And earlier this week, the campaign claimed its first success, as Coca-Cola announced it would no longer purchase from suppliers that failed to follow guidelines to protect the land rights of local communities. In a formal statement, the company proclaimed that “The Coca-Cola company believes that land grabbing is unacceptable. Our company does not typically purchase ingredients directly from farms, nor are we owners of sugar farms or plantations, but as a major buyer of sugar, we acknowledge our responsibility to take action and to use our influence to help protect the land rights of local communities.”
Monitoring would be contracted to independent auditors, who would evaluate protections afforded for social, environmental, and human rights. The company also asserted that it would maintain a “zero-tolerance” policy for land-grabs. Oxfam has now turned its attention to Pepsi and Associated British Foods, which have yet to follow suit. Keep up the good work, Oxfam!
The Food and Drug Administration on Friday issued a preliminary ruling declaring that partially hydrogenated oils would no longer be classified as “generally recognized as safe.” Partially hydrogenated oils—like shortening and margarine—are created by adding hydrogen to liquid oils to make them solid fats. While they have a long history of use in the United States, particularly in processed foods, a number of recent studies have found a correlation between consumption of trans fats and higher levels of heart disease. As public pressure has increased to curtail their use, some retailers have responded. McDonald’s for example, does not use trans fats in its foods. Nevertheless, the average American consumes about 1 gram of trans fats per day (down from an average of 4.6 grams per day in 2003), and FDA Commissioner Margaret Hamburg noted that “current intake [of trans fats] remains a significant public health concern.”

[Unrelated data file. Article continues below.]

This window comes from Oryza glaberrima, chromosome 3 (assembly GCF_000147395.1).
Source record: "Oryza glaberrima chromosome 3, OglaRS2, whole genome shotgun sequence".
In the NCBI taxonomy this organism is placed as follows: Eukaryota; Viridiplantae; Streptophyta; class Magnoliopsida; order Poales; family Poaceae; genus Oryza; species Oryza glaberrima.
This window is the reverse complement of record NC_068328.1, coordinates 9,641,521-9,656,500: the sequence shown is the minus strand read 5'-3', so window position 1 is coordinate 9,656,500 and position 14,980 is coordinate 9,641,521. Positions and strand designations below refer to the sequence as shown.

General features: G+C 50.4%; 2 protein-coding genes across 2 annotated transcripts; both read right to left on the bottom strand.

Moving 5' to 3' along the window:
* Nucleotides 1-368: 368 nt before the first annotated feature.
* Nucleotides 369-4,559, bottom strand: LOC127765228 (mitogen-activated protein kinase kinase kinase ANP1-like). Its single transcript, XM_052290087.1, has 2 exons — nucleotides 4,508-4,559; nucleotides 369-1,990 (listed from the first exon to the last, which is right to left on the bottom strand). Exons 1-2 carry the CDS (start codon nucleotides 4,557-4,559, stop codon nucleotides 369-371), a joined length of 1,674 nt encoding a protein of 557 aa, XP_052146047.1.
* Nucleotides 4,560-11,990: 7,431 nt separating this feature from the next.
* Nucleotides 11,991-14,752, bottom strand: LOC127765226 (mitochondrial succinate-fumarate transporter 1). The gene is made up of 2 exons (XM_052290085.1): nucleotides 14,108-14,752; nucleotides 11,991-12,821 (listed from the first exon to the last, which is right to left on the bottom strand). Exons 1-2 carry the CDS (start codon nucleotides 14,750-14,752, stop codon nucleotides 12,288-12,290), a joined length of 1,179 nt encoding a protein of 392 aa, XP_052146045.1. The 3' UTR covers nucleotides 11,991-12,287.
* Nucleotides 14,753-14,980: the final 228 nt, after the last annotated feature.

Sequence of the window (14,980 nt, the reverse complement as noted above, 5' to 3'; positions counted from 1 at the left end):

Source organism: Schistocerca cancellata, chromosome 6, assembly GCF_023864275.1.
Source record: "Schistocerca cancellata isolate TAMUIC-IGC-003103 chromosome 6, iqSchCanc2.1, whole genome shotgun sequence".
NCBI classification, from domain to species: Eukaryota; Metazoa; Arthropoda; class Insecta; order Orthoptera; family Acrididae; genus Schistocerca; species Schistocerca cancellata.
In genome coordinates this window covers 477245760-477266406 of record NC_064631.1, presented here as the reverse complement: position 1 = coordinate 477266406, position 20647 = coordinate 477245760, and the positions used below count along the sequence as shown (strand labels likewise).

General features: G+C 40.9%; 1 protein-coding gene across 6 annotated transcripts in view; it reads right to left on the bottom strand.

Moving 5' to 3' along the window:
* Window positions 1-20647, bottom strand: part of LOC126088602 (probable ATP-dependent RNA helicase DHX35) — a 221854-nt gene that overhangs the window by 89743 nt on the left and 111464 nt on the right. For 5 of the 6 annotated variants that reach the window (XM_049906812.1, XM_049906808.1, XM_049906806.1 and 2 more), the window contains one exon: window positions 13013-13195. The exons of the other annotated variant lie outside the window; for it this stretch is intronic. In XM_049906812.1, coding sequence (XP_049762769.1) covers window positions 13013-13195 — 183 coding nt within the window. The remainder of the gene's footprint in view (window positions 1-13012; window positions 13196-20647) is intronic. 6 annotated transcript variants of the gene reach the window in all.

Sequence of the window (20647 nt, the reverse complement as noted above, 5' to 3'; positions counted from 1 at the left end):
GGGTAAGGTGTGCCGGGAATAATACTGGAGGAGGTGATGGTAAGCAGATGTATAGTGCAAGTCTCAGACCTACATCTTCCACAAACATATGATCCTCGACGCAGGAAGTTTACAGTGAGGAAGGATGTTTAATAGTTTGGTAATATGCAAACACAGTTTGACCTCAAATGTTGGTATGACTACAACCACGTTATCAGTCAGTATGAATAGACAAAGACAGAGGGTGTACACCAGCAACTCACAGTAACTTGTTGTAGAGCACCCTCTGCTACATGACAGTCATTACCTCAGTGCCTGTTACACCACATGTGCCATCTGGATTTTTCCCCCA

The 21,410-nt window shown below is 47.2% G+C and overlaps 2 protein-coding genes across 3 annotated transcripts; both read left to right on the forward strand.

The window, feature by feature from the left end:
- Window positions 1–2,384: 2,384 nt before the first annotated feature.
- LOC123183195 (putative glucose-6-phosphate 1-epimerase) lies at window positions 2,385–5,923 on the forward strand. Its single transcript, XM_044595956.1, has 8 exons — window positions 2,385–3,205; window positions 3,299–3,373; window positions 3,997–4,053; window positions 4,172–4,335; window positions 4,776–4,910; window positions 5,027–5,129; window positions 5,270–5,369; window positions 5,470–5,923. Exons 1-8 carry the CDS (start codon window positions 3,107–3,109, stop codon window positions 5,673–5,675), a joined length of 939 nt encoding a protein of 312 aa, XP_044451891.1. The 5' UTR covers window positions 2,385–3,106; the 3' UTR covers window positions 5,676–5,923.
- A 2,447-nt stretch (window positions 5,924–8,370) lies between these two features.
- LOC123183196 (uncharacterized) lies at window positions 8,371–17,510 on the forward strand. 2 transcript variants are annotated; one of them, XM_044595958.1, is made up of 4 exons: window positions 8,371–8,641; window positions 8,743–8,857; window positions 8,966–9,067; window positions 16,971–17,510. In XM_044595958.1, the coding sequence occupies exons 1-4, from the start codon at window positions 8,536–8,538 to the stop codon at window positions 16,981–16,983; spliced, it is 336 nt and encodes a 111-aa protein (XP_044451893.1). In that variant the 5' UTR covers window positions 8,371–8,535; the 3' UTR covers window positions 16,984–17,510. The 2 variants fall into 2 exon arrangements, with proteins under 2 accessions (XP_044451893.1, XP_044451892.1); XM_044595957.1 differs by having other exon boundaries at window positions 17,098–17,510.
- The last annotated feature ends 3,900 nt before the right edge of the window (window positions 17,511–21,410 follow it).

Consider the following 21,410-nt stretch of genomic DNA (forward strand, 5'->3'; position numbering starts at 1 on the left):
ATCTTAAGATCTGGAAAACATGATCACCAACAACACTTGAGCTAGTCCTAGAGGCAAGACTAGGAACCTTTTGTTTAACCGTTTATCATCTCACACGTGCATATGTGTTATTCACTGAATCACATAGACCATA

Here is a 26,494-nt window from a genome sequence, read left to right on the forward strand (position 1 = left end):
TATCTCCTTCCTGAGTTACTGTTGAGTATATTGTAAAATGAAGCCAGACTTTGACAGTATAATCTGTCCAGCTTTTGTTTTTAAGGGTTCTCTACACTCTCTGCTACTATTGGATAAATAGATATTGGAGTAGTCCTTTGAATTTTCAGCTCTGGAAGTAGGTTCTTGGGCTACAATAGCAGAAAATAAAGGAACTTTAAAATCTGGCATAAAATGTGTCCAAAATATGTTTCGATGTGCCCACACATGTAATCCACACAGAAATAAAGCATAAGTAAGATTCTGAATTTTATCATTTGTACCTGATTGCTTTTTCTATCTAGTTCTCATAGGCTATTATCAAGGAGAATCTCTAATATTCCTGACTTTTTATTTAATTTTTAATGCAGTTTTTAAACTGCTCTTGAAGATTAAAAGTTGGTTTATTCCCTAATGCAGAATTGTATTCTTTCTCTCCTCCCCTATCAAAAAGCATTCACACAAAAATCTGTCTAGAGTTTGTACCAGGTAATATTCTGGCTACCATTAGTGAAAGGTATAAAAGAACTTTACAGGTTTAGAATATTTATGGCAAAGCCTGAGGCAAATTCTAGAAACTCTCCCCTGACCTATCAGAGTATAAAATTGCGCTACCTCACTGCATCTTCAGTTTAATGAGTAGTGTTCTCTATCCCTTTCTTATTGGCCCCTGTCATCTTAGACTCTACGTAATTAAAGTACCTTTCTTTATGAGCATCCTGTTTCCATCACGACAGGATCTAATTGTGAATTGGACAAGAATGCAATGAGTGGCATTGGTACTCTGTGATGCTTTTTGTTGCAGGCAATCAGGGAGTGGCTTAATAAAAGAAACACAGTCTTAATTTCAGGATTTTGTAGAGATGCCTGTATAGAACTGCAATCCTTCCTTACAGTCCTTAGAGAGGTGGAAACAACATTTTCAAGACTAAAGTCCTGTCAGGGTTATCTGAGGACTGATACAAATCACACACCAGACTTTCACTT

The Food and Drug Administration uses the classification of “generally recognized as safe” (or GRAS) for rapid approval of substances that are not believed to pose a risk to human health. According to the PEW Health Group, more than 10,000 chemicals are classified as GRAS. But the system has been widely criticized, with one study of the process by which GRAS approval was granted finding decisions were based exclusively on studies performed by parties with a financial interest in the outcome.
The FDA’s decision to rescind GRAS status for trans fats will not be finalized until after a 60 day open comment period. But several groups, including the American Medical Association, the American Heart Association, and the Center for Science in the Public Interest have already issued statements of support for the FDA’s decision.